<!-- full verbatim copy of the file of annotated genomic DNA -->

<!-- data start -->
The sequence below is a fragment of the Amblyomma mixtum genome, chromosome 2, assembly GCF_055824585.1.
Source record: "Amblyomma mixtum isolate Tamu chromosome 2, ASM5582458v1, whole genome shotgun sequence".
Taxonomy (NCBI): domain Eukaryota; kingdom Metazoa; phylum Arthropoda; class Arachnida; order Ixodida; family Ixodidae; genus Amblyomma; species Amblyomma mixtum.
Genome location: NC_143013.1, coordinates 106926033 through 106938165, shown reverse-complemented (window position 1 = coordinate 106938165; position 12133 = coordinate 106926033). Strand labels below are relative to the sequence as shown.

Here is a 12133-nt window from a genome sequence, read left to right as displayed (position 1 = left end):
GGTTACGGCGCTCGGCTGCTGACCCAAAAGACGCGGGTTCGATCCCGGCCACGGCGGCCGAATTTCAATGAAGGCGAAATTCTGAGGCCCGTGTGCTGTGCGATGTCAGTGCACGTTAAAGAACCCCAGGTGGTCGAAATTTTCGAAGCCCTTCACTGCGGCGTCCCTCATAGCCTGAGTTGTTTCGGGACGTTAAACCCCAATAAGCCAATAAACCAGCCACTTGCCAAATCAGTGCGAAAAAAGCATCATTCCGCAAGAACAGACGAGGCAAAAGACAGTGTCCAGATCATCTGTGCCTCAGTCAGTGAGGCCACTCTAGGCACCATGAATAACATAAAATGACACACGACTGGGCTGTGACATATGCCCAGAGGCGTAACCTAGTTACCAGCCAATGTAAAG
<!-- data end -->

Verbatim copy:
The sequence below is a fragment of the Amblyomma mixtum genome, chromosome 2, assembly GCF_055824585.1.
Source record: "Amblyomma mixtum isolate Tamu chromosome 2, ASM5582458v1, whole genome shotgun sequence".
Taxonomy (NCBI): domain Eukaryota; kingdom Metazoa; phylum Arthropoda; class Arachnida; order Ixodida; family Ixodidae; genus Amblyomma; species Amblyomma mixtum.
Genome location: NC_143013.1, coordinates 106926033 through 106938165, shown reverse-complemented (window position 1 = coordinate 106938165; position 12133 = coordinate 106926033). Strand labels below are relative to the sequence as shown.

Here is a 12133-nt window from a genome sequence, read left to right as displayed (position 1 = left end):
GGTTACGGCGCTCGGCTGCTGACCCAAAAGACGCGGGTTCGATCCCGGCCACGGCGGCCGAATTTCAATGAAGGCGAAATTCTGAGGCCCGTGTGCTGTGCGATGTCAGTGCACGTTAAAGAACCCCAGGTGGTCGAAATTTTCGAAGCCCTTCACTGCGGCGTCCCTCATAGCCTGAGTTGTTTCGGGACGTTAAACCCCAATAAGCCAATAAACCAGCCACTTGCCAAATCAGTGCGAAAAAAGCATCATTCCGCAAGAACAGACGAGGCAAAAGACAGTGTCCAGATCATCTGTGCCTCAGTCAGTGAGGCCACTCTAGGCACCATGAATAACATAAAATGACACACGACTGGGCTGTGACATATGCCCAGAGGCGTAACCTAGTTACCAGCCAATGTAAAG